Developers looking for a supply-cycle indicator should take a peek at sales of newly developed buildings.

At the beginning of the supply cycle, developers typically find ready buyers eager to bid up prices in expectation of strong returns. As the cycle matures, prices gradually decelerate, even as sales of newly developed buildings continue to grow.

The transaction data are consistent with this pattern. For one, sales of newly developed apartment properties—those within two years of completion—more than tripled between 2012 and 2014 as construction intensified (see orange bars in chart below). During the same period, though, the average price per unit (black line below) remained relatively flat, after increasing by more than 30 percent from 2010 to 2012.


This price pattern differs by market type. In primary markets, the average price per unit (green line above) grew by more than 50 percent from 2009 to 2012, which was expected in a recovery period when investors wanted to quickly put their hands on still-scarce newly built properties. Once construction accelerated, and more developers were trying to cash in on their new buildings, prices in primary markets decelerated, by about 10 percent in 2013 and by a similar rate in 2014. In secondary markets, however, the pattern differed: While the jump in price per unit (red line above) between 2009 and 2012 was also substantial—more than 40 percent—virtually no decline occurred in 2013 and 2014.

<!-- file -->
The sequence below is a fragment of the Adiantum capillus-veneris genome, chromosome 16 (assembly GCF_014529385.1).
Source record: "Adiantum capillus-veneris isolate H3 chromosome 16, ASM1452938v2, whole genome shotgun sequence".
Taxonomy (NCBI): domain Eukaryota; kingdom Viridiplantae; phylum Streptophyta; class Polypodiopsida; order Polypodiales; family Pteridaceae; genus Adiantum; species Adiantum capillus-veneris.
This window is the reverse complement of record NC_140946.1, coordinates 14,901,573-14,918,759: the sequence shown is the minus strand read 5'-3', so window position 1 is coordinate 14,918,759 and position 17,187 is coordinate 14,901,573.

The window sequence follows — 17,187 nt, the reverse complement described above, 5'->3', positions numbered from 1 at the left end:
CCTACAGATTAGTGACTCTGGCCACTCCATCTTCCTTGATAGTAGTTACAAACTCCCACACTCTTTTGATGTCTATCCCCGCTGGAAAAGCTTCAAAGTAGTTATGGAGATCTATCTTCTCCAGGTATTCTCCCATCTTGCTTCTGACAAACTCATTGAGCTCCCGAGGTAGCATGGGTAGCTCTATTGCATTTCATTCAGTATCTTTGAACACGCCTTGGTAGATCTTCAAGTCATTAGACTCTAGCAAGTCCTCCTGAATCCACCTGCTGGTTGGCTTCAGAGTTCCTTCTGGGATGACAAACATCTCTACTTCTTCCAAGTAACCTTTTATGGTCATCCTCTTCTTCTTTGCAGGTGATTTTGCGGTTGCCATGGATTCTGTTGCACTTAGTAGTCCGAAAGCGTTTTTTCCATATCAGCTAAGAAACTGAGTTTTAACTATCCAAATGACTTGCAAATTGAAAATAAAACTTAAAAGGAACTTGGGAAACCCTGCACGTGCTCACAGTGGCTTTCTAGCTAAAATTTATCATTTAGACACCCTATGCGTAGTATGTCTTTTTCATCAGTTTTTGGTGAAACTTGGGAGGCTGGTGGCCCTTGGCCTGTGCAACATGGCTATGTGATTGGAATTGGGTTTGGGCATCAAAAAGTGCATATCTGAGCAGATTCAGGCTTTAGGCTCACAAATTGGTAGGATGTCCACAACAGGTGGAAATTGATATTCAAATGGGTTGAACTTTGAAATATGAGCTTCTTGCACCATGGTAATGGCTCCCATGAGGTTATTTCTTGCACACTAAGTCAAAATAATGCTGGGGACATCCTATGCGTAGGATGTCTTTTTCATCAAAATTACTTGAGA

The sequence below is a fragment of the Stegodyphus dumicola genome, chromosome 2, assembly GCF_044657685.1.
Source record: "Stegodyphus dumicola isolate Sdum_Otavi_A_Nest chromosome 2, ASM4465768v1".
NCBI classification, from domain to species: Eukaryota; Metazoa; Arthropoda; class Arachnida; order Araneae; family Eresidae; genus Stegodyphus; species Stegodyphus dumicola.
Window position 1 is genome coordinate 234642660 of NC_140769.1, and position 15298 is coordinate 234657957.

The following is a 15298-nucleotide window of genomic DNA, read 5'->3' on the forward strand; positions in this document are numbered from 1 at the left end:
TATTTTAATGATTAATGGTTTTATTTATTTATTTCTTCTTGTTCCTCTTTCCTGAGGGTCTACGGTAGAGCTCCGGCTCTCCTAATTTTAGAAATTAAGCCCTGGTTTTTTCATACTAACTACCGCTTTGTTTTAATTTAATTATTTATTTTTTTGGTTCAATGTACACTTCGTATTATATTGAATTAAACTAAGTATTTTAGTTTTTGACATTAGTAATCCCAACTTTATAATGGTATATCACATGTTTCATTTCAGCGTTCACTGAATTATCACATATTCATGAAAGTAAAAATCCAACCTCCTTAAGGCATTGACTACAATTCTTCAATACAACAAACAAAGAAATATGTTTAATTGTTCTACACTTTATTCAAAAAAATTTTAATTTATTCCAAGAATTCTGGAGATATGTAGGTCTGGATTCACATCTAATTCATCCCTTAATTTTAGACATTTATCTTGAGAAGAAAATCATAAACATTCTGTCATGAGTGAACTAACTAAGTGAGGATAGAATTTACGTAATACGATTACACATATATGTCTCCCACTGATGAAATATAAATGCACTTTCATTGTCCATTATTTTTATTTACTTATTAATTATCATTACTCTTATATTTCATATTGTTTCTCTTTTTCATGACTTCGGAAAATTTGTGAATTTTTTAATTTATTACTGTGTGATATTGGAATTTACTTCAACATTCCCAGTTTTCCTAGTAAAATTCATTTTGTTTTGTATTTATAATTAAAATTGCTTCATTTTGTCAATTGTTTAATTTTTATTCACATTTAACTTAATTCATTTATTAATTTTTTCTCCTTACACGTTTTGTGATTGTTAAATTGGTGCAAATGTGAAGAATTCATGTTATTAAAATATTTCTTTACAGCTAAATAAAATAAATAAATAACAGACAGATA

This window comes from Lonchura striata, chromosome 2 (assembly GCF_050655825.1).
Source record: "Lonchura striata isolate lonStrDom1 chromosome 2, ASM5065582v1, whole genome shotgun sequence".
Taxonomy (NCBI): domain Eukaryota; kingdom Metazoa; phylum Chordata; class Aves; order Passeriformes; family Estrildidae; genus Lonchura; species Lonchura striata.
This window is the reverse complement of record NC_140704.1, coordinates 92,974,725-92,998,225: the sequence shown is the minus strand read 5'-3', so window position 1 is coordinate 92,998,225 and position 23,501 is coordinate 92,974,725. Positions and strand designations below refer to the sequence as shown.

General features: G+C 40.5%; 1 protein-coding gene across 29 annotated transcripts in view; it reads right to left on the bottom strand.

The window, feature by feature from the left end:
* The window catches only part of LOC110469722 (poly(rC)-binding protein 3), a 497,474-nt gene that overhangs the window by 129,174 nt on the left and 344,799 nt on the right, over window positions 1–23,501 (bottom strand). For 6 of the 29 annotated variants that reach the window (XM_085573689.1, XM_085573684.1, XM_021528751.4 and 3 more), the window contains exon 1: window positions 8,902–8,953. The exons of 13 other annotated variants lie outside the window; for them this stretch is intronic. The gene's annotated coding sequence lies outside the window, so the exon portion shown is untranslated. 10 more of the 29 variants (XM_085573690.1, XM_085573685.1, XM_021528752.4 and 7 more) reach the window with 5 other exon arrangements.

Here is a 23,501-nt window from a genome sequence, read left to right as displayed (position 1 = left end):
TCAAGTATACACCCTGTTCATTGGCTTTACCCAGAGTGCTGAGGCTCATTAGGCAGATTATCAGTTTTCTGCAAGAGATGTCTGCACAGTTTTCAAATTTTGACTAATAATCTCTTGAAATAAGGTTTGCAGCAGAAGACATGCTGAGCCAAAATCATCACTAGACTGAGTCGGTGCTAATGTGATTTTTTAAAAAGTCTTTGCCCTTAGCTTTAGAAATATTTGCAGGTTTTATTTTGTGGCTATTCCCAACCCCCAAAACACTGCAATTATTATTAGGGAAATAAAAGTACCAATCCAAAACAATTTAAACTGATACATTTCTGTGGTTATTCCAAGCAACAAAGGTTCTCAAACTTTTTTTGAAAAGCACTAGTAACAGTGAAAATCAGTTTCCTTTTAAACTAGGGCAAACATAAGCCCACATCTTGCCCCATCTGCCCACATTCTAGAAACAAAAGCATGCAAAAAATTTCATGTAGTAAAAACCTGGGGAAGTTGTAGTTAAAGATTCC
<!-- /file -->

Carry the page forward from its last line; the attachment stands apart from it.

Looking at primary markets in more detail, the trend seems to apply equally to central business district (CBD) and suburban sales. Between 2011 and 2014, the price per unit of newly built CBD properties in primary markets was roughly 60 percent higher than the price per unit in new suburban properties. With higher average prices, CBD sales represented more than 40 percent of the total volume.

That said, prices have had similar fluctuations within primary CBD and suburban areas. The average CBD and suburban price per unit in primary markets declined about 19 percent and 18 percent, respectively, between 2012 and 2014.

The takeaway for developers: Aggregate sales are still growing as the supply wave climbs to its peak, but price per unit in primary markets is decelerating at a faster pace than in secondary markets.

Secondary-market prices are holding up because the supply of new buildings is typically more limited in these locations, but the price trend may also be driven by buyers looking for opportunities that are becoming scarce elsewhere.

But keep in mind: The above examples don’t control for property differences over time, including the possibility that the newest properties have a larger share of smaller units. But the changes, which are still largely driven by demand and supply, are helpful as an indicator for the speed at which the cycle is maturing, especially in locations where the supply wave has been more noticeable.